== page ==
When developing with libGDX, you can often read, that your should not use static variables if you plan to eventually release your game on android later.

But while trying to follow that rule, I often ran into problems where I need to use an object only once and keep it accessible from everywhere at the same time.

For example, Im developing on a game which uses an ECS-Approach where different Systems need to use the EventManager-Object to communicate with each other. By default, I would make EventManager static so I can call it from multiple Systems like that EventManager.register(EventType.TYPE_01, this) and EventManager.callEvent(EventType).

How can I avoid using static variables? Is there a best practice design pattern for something like that?


2 Answers 2


First off, you might not be able to completely avoid using static variables. You can limit their use, but in some cases they are necessary.

One way to isolate & restrict them is to consider the singleton pattern - it restricts the instantiation to one object & is useful when exactly one object is needed across the system (which is basically what global data does).

According to this SO post, it's what the Google Android team recommended in 2014.

That being said, singletons are controversial, largely for all the same reasons as global data. They make unit testing harder, hide dependencies & allow undisciplined programmers to bypass the black box programming model favored by object oriented paradigms.

Use your singletons wisely:

  • Will every application use the object / data class exactly the same way?
  • Will every application ever need only one instance?
  • Should the clients of the object / data be unaware of the application they are part of?

Ideally, the singleton should only be used if all three of the above conditions are met. Otherwise, it is probably being used as an antipattern.

For use in a game development context, I strongly recommend reading about singletons in Game Programming Patterns. It covers some options such as the Service Locator pattern & piggybacking on existing global data. Depending on your specific situation, they might be better choices.

Again, singletons won't completely eliminate the need to use static variables - they merely provide a design pattern for using them in a disciplined manner.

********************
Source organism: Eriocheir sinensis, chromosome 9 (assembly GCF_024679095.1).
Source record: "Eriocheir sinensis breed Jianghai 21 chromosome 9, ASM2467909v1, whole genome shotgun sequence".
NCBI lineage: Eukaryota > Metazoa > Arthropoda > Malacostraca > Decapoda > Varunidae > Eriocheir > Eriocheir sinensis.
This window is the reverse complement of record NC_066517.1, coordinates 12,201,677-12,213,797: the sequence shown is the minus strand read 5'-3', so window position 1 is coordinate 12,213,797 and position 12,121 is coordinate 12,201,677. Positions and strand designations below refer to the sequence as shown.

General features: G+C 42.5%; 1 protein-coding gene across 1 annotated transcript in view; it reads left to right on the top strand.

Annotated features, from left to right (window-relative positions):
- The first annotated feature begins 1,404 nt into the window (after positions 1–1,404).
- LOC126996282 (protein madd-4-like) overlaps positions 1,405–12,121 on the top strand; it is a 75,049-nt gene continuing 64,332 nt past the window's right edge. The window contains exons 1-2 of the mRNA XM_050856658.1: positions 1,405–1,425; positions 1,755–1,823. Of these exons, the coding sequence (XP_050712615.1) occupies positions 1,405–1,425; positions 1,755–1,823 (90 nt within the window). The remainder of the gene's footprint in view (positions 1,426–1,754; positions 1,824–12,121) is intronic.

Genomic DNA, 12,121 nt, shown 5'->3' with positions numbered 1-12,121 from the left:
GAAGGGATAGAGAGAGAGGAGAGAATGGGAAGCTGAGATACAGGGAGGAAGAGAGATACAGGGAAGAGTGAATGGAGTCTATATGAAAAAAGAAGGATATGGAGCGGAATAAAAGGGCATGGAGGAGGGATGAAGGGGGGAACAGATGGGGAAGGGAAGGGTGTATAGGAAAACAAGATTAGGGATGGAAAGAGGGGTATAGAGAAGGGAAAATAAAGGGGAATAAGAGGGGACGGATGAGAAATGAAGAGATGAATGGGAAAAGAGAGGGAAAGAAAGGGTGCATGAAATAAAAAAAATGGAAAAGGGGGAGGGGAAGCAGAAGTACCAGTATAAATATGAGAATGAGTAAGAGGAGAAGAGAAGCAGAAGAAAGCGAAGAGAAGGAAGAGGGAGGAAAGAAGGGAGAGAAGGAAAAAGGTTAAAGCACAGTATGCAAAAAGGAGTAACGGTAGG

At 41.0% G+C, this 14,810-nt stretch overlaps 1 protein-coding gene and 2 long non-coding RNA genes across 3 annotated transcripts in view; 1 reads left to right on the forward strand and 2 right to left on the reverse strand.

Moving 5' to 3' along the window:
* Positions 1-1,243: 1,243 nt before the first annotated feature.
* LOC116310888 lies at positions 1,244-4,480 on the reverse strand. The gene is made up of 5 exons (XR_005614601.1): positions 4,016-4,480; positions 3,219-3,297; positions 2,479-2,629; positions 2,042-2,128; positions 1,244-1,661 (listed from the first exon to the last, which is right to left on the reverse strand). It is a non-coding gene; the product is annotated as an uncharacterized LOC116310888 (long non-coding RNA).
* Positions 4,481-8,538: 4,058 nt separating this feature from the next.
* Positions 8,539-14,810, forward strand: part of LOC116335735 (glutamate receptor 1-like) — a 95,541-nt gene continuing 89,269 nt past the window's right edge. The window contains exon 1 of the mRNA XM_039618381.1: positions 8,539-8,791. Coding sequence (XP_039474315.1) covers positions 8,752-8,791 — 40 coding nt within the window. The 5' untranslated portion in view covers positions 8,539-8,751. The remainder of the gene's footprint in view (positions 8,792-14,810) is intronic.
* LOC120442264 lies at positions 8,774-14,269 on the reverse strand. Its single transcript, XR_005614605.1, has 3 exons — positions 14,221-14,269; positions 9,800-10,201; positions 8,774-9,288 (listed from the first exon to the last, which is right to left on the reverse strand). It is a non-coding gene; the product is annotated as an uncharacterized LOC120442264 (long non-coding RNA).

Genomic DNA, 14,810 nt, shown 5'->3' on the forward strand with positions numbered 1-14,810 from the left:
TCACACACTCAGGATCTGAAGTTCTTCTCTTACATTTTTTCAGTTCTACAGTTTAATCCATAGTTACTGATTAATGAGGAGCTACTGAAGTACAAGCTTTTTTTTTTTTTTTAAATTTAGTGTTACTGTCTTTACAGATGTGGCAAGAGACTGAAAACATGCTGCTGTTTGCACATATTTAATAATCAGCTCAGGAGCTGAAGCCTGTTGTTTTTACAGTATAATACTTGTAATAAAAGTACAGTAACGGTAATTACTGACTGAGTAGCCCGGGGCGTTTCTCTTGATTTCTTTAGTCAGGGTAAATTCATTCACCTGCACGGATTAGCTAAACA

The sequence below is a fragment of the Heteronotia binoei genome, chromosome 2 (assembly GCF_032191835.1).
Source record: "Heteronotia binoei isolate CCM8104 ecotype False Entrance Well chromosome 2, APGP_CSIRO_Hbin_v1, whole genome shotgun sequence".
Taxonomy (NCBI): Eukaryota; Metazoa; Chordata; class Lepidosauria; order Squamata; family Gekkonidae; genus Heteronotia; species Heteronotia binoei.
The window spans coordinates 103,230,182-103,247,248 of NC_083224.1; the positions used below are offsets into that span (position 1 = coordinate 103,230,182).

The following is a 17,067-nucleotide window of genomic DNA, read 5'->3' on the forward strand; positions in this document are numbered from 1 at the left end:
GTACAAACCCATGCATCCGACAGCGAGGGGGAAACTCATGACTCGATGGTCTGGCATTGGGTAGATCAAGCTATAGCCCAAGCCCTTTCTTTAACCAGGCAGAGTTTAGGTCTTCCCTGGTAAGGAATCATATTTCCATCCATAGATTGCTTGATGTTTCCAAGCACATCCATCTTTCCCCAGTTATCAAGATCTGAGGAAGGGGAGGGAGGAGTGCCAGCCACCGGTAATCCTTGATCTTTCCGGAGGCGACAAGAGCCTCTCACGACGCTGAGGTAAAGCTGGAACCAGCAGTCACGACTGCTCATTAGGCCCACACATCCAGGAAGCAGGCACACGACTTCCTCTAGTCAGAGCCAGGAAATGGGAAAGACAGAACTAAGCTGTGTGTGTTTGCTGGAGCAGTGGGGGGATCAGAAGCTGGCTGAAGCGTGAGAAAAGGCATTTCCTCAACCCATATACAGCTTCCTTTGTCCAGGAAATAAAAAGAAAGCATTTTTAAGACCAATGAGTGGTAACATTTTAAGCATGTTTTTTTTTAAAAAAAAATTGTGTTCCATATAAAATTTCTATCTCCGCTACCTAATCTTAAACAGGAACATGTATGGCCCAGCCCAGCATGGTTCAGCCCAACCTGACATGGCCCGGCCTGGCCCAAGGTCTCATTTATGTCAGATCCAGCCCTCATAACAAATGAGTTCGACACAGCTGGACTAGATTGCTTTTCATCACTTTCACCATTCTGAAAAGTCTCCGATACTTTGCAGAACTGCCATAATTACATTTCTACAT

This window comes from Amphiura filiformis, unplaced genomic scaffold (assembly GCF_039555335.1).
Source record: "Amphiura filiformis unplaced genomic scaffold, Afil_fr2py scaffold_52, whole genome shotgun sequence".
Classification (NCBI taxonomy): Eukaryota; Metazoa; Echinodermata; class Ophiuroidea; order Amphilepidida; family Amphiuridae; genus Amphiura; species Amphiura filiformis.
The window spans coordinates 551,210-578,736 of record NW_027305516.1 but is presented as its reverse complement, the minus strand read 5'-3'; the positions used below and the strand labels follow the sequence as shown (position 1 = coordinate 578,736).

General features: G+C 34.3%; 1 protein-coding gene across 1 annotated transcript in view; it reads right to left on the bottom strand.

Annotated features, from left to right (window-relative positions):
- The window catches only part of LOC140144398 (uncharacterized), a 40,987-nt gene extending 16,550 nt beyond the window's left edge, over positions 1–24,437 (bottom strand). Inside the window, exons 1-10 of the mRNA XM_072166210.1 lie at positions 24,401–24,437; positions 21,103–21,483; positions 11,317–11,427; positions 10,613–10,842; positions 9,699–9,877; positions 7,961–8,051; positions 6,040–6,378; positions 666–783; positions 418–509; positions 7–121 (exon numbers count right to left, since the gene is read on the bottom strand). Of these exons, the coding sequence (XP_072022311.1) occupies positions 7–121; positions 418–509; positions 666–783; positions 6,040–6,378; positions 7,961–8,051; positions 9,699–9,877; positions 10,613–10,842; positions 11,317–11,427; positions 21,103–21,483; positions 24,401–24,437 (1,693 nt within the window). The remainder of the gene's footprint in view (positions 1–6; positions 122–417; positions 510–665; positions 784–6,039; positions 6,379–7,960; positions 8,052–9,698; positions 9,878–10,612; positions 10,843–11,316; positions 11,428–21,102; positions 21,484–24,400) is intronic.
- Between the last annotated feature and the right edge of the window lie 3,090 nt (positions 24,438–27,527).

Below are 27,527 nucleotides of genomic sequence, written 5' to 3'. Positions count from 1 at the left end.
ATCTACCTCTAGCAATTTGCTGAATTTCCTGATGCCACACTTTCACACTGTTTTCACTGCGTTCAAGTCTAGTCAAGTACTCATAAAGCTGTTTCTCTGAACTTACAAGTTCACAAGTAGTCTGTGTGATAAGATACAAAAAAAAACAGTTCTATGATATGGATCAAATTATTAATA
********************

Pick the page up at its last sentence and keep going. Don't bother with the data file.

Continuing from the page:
• \$\begingroup\$ How do you write a Singleton which doesn't use a private static variable to keep its instance around? \$\endgroup\$
    – Philipp
    Commented May 24, 2018 at 13:12
  • \$\begingroup\$ To the best of my knowledge, you cannot. It was my intent to convey that explicitly in my answer - if I failed to do so, I welcome an edit. \$\endgroup\$
    – Pikalek
    Commented May 24, 2018 at 13:47

If you use dependency injection wisely, you will never need to use global variables of any sort.

For communication, for example, you can inject in each system by constructor a mediator that will let the systems communicate between each other.

Let's put it in another way, let's assume that your EventManager is not a static class/singleton, but an instance that you created in your application composition root, that you can pass by constructor in your systems (your systems should also be created in the composition root).

If you create just one instance of the EventManager, there isn't much difference with what you have done. The problem about global variables is the lack of scope, which leads to spaghetti code. This means that you should give a specific responsibility to each EventManager you want to create and inject them only in specific systems. A simple example, just to clarify what I am saying, is that you can have a GUIEventManager that you can inject only in your systems that deals with GUI.

All that said, there are different approaches to solve communication, although all of them rely on injection. For example in Svelto.ECS I use the concept of "sequencer", which is a way to declare that a list of systems is part of a specific communication flow and let each single system to communicate to the next one in the flow.

Communication can happens also through data change. ECS is very prone to this kind of communication, as it can happen through the entity components. Usually it happens through polling, but polling can be awkward. In Svelto.ECS I created a sort of data binding system to communicate through data pushing instead of polling.


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